Edit: Seems the deceased was stabbed in the back. Press reports claim all five wounds were to the back - although one legal opinion piece suggests this was the case in only one of the wounds. Whatever the case, I suspect that this was the aggravating factor. Statements made by the judge at the end of the case suggest that there was a bit more going on - but I can't find court reports that might indicate what those factors were. (There was a similar case a couple of years earlier where a claim of self-defence was effectively rejected - the dead man having been stabbed 12 times in the back.)

I've always cherished the wise words of an American judge of many years ago in a self-defence case:

Detached reflection cannot be demanded in the presence of an uplifted knife."

Oliver Wendell Holmes, Brown v. United States

maximus otter
 
Thing is, every defensive action - even those understandable in the 'heat of the moment' - must be proportionate.
Hit them 'till they stop. Don't keep hitting them until they are dead.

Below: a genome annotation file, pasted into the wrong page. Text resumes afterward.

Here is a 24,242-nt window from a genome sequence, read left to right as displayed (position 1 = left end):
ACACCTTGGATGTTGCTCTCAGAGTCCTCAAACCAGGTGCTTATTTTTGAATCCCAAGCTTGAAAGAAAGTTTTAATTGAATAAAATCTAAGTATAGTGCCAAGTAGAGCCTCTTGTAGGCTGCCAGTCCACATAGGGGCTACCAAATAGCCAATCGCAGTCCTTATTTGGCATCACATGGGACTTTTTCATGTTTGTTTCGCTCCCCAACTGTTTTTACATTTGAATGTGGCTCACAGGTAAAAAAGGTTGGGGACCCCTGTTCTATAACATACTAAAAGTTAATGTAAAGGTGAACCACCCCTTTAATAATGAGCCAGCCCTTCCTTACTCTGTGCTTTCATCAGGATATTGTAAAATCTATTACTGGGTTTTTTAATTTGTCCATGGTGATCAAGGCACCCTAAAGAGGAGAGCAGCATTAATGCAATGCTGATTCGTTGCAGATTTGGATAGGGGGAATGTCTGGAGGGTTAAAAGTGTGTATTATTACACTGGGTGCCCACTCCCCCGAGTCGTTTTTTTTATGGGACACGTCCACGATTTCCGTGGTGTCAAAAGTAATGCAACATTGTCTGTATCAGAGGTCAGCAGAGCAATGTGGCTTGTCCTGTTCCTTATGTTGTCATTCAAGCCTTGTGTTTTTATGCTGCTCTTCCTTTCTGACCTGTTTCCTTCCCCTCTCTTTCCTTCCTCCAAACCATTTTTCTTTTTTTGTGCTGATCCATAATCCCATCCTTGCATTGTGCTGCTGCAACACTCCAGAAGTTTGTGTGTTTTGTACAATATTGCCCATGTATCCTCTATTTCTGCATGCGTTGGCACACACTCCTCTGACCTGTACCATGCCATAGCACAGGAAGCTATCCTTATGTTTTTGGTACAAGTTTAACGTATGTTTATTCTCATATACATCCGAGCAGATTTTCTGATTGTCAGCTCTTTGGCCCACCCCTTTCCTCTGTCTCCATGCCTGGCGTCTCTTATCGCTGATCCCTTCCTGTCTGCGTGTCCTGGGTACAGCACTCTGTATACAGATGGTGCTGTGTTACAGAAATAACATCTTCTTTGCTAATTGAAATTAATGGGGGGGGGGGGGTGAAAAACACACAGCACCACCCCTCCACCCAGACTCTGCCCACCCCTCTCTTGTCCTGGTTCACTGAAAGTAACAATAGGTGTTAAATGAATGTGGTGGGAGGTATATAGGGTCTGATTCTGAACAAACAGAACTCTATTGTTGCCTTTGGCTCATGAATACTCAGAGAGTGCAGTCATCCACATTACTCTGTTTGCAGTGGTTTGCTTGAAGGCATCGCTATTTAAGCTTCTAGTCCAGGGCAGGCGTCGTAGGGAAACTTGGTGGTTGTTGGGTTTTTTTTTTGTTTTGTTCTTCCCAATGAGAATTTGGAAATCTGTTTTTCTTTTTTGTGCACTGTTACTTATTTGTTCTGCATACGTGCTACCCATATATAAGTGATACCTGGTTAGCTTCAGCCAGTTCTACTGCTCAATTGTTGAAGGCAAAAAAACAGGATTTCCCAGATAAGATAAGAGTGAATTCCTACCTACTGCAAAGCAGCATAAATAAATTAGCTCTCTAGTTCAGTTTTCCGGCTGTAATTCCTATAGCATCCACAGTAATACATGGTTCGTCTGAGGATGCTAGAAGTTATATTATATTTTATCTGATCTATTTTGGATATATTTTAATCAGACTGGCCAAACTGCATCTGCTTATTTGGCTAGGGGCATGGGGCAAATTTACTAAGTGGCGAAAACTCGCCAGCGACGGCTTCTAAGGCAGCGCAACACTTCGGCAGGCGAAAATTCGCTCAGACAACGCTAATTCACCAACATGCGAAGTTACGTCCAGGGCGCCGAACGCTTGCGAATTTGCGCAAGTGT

Thing is, every defensive action - even those understandable in the 'heat of the moment' - must be proportionate.
Hit them 'till they stop. Don't keep hitting them until they are dead.

Minor problem: The accused in the case l quoted above had killed the attacker, he just hadn’t fallen over yet. He was entirely capable of inflicting serious injury or death on his victims even after having suffered mortal injuries.

maximus otter
 
Each case should be seen on its own merits.
The case you quoted above was quite different from someone committing overkill.
 
The case you quoted above was quite different from someone committing overkill.

The attacker had been stabbed five times, yet still presented a terrifying prospect to the police when they eventually attended, despite being mortally wounded.

Under those circumstances, it could well be argued that the defendant would have been entitled to continue stabbing him until the threat was obviously past. Yet he was sentenced to five years’ imprisonment.

maximus otter
 
I've always cherished the wise words of an American judge of many years ago in a self-defence case:

Detached reflection cannot be demanded in the presence of an uplifted knife."...

Granted, but you'd think that having taken a gun to a knife fight might have helped a little bit.

English law (and I suspect it's the same in the US) does not demand anything like 'detached reflection' in such circumstances - that's pure courtroom rhetoric. In fact 'heat of the moment' is actually part of the qualification for self-defence in England - and that's literally the opposite of detached reflection.